Lake Village lies on the northern shore of Yellowstone Lake.  Yellowstone Lake is the largest freshwater lake above 7,000 feet in North American and serves as the source of the Yellowstone River.  Yellowstone Lake covers an area of 136 square miles.  

Southbound Grand Loop Road follows the western shore of Yellowstone Lake to West Thumb where the West Thumb Geyser Basin can be accessed.  The West Thumb Geyser Basin is the largest basin along the shores of Yellowstone Lake and features numerous thermal vents in the water.

At West Thumb the Grand Loop Road intersects the South Entrance Road and turns west.  Old Faithful is signed as 17 miles on Grand Loop Road from West Thumb.

Westbound Grand Loop Road climbs over the Continental Divide at 8,391 feet above sea level.

Westbound Grand Loop Road descends from the Continental Divide and crosses the Fire Hole River approaching Old Faithful Village.  Westbound Grand Loop Road briefly becomes a freeway approaching the Old Faithful Interchange.  The original Grand Loop Road passed next to the Old Faithful Geyser and followed the Firehole River northwest to the Biscuit Basin Geyser.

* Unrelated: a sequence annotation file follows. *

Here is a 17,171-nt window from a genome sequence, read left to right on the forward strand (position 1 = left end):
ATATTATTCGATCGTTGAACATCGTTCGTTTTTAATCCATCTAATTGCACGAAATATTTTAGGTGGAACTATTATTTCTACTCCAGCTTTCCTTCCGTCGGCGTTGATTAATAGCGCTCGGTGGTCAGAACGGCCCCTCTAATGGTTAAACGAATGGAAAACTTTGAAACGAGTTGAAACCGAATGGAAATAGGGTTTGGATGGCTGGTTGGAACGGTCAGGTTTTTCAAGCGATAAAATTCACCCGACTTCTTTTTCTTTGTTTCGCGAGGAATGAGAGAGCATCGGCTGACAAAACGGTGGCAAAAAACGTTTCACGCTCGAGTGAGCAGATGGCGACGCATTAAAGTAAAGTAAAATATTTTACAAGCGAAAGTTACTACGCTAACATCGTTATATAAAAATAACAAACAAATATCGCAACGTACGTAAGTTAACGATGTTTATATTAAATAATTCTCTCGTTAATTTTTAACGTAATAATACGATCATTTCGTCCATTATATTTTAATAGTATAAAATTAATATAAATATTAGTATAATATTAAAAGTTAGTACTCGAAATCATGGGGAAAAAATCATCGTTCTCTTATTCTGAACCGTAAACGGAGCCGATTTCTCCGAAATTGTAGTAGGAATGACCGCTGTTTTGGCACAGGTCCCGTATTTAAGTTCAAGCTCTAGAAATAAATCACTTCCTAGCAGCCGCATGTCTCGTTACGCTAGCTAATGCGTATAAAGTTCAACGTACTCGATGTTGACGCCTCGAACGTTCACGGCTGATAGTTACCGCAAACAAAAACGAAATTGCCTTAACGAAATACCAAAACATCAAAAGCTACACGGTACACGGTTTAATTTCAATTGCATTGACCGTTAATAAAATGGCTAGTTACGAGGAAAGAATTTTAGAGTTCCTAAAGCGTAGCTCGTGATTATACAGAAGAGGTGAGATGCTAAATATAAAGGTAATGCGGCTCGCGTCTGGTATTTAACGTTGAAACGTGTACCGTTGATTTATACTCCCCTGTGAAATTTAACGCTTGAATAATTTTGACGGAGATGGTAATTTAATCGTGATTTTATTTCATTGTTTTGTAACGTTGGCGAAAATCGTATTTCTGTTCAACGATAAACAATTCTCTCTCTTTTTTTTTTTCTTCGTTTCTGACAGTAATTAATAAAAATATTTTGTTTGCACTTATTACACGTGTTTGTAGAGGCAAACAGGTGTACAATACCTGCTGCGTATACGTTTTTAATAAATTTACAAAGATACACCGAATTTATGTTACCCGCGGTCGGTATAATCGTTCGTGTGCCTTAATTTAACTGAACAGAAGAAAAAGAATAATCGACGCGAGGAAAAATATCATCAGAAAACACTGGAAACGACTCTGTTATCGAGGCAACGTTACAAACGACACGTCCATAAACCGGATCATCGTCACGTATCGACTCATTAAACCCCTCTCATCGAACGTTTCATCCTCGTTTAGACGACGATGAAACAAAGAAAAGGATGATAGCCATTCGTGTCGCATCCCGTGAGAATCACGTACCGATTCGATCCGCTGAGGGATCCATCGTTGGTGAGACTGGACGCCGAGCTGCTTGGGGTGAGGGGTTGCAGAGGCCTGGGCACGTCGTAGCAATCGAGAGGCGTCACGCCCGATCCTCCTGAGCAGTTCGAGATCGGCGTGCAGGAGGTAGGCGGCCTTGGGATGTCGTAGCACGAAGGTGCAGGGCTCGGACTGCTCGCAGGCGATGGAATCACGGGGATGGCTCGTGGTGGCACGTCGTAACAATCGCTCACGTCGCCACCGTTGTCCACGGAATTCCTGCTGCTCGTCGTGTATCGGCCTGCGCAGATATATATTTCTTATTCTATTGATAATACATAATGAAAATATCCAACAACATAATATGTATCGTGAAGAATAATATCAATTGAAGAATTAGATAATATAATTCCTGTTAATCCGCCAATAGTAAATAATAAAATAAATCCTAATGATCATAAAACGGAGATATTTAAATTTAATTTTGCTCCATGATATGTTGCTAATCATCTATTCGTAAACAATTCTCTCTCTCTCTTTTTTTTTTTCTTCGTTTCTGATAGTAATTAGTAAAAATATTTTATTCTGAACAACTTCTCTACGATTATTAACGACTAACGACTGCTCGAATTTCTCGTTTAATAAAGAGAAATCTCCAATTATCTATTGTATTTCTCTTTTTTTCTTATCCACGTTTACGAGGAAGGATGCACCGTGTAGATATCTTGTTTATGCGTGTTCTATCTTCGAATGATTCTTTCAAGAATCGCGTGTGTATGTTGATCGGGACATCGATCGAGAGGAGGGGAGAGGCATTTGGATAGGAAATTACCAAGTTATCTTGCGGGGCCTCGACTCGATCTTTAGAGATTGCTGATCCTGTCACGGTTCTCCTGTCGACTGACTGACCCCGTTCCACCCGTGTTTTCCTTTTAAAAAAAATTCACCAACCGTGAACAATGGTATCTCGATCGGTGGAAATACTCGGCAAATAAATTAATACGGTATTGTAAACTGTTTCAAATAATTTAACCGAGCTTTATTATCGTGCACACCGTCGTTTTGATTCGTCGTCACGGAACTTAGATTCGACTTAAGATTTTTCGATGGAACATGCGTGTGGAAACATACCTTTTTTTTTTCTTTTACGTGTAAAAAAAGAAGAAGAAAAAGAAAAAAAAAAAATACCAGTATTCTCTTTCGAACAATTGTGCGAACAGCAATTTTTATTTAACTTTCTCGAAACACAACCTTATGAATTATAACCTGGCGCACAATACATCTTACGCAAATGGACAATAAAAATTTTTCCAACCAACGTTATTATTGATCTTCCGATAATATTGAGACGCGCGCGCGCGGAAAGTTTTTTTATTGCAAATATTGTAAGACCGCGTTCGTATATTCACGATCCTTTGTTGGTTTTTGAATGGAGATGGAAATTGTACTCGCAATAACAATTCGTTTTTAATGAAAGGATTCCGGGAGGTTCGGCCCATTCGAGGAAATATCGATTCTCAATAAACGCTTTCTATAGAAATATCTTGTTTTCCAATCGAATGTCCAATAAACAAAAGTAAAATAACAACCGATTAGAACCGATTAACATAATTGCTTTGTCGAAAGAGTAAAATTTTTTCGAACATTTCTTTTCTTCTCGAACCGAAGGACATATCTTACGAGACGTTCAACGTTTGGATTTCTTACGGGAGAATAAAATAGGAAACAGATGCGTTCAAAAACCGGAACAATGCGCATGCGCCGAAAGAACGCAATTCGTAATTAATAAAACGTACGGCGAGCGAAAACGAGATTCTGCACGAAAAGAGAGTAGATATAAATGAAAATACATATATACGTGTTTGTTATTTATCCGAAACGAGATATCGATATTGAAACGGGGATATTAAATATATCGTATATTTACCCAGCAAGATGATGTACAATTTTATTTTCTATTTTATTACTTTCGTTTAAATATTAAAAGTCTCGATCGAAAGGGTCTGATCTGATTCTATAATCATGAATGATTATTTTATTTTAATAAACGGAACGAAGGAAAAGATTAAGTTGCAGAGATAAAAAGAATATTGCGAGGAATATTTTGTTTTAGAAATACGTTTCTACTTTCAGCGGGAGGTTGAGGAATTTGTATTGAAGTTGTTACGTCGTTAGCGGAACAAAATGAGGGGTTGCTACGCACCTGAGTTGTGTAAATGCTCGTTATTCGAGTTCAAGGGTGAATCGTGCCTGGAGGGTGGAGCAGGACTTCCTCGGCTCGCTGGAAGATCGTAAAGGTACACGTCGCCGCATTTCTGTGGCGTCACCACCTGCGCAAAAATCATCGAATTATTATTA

The Old Faithful Geyser is a highly predictable geyser which was first discovered in 1870.  Old Faithful erupts on average every 90 minutes at heights generally ranging from about 106 to 185 feet.  The Old Faithful Geyser seems to be relatively predictable in nature due to it not being tied to any other feature in Upper Geyser Basin.  The steam erupting from Old Faithful generally ranges from 240F to 265F degrees.

From Old Faithful Village the Grand Loop Road swings northward and crosses the Firehole River at Biscuit Basin.  Northbound Grand Loop Road follows the Firehole River to the Midway Geyser Basin where Grand Prismatic Spring can be found.